Barack Obama is an international superstar, it’s true. But that doesn’t mean that he doesn’t have substantive ideas about how to steer his country out of the divisive Bush era. It’s true that Obama doesn’t have a lot of direct foreign policy experience, but that’s not to say that he doesn’t understand the complexity of international relations, or have the wisdom to communicate effectively with foreign governments and take bold strides toward repairing the United States reputation abroad. He is the first African-American presidential nominee of a major party, but not only that. More clearly stated, he is the first African-American presidential nominee of a major party, removed by a single generation from his African roots, who is also of Caucasian descent.
He is the first man to run for president, who grew up in a predominantly Muslim country as well as the first to grow up in Hawaii, the 50th and youngest state, an unconventional bastion of American super-multiculturalism. He is a man of humble Midwestern beginnings, but also a man, who was later educated by the Ivy League set.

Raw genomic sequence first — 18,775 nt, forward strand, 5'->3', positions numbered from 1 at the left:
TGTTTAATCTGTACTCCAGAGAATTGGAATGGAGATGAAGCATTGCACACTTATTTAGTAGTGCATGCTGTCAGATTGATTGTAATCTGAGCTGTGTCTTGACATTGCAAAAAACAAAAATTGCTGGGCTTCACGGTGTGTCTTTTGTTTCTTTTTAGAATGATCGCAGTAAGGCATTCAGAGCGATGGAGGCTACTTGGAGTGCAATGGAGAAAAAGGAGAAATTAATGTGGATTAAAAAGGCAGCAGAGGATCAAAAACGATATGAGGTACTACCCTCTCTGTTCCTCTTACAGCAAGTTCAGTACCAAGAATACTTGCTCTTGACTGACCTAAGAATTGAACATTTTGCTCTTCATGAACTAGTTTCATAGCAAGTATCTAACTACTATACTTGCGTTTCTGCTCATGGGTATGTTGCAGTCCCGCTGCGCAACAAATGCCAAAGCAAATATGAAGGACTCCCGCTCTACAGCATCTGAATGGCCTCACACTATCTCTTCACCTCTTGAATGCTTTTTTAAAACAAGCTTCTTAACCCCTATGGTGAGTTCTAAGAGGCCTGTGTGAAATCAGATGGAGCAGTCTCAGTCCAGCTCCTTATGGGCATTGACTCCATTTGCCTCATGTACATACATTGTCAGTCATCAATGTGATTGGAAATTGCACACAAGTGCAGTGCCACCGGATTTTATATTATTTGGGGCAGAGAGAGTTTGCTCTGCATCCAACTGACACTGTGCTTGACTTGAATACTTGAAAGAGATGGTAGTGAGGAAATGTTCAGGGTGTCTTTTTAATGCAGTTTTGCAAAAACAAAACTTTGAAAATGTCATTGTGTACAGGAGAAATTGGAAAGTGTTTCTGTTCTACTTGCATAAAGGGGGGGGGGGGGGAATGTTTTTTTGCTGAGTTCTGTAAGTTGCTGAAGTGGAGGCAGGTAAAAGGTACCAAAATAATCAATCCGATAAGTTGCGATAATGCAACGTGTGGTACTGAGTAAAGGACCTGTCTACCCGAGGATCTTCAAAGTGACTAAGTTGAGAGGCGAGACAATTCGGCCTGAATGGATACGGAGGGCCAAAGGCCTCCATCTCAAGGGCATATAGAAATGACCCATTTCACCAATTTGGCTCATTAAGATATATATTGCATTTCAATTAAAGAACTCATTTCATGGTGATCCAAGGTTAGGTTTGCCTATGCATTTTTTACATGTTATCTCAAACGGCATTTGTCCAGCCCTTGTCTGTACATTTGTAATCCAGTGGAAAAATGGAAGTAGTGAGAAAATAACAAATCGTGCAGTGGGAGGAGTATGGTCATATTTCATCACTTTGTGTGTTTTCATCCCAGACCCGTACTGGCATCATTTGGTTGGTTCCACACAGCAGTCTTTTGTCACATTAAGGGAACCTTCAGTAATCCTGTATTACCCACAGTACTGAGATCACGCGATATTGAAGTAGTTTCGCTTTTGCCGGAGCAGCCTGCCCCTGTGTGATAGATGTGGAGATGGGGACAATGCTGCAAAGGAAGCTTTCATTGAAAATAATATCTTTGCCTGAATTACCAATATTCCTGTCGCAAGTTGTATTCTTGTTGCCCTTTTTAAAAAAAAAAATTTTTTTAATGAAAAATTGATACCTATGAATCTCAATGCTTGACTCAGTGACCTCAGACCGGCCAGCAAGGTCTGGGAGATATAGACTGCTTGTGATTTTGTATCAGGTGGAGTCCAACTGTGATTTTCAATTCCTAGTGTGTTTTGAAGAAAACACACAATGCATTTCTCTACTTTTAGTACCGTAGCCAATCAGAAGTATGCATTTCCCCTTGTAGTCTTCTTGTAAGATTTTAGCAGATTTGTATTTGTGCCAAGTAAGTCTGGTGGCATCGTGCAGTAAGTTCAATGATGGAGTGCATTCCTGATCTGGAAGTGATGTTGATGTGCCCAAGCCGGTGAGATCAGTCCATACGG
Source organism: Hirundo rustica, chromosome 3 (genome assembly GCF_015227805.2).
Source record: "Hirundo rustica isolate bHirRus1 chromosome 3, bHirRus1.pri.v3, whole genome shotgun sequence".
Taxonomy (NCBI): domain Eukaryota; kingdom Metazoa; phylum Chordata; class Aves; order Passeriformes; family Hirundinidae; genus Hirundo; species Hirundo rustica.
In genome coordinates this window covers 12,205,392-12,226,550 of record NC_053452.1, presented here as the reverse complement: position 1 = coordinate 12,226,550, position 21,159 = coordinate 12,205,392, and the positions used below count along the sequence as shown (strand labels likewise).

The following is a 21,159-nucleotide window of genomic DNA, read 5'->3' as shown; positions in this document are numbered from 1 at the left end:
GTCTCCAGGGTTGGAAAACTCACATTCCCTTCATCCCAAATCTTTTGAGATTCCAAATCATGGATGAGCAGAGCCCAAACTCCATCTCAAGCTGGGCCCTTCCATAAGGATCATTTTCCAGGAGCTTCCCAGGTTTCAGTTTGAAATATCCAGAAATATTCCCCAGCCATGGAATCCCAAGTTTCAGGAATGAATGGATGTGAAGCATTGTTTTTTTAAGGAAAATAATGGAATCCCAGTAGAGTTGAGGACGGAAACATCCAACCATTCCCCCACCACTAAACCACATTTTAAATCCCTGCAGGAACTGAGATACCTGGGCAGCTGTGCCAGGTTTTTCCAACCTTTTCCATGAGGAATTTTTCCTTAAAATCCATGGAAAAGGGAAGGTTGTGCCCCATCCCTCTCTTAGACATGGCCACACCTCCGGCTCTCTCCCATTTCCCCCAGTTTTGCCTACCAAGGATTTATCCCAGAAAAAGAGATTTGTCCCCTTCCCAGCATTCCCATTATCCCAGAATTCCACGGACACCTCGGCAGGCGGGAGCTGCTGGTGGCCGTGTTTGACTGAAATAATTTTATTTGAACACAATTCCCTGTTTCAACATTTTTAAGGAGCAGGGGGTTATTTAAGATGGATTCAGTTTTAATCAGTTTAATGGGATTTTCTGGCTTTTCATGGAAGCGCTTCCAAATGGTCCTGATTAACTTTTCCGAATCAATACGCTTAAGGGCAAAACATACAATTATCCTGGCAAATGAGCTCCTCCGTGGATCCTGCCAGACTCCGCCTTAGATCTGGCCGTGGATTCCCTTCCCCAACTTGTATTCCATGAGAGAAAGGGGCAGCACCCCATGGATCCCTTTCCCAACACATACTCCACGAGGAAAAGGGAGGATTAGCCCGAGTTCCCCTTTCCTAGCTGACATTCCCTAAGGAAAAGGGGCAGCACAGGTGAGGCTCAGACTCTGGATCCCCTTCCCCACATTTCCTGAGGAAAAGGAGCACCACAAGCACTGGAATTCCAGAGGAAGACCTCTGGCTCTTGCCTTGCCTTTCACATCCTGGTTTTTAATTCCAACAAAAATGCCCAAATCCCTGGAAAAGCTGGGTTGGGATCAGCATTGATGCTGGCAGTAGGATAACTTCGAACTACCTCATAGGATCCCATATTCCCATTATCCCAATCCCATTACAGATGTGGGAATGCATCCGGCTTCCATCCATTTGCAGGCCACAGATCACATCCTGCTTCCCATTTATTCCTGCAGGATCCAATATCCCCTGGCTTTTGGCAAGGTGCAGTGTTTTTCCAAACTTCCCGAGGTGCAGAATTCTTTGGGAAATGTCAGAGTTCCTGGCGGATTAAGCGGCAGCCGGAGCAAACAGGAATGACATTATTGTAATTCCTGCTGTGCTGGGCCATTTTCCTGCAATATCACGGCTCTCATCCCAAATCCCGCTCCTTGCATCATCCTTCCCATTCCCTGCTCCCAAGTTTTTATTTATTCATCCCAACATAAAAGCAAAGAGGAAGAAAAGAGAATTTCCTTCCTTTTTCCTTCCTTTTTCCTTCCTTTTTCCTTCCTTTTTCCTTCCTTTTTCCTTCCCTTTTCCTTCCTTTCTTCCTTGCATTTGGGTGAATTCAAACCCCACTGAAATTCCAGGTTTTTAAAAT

He is a man, who grew up only briefly knowing his father, raised mainly by a loving and passionate Mother, proactive Grandparents and, to some extent, by an Indonesian step-father.
He, who at 21 years old, received news of his Father’s death just months before their first meeting in Kenya, also knows loss.
He is the man, who has defeated Hillary Clinton, the most formidable and tenacious female candidate for president in the country’s history. Among very few, who have ever beaten a Clinton in any political contest. He is among that most unique of possible candidates. He is the kind of candidate, who if elected president, especially in the Bush aftermath era, would transform the nature of any international dialogue by his mere presence.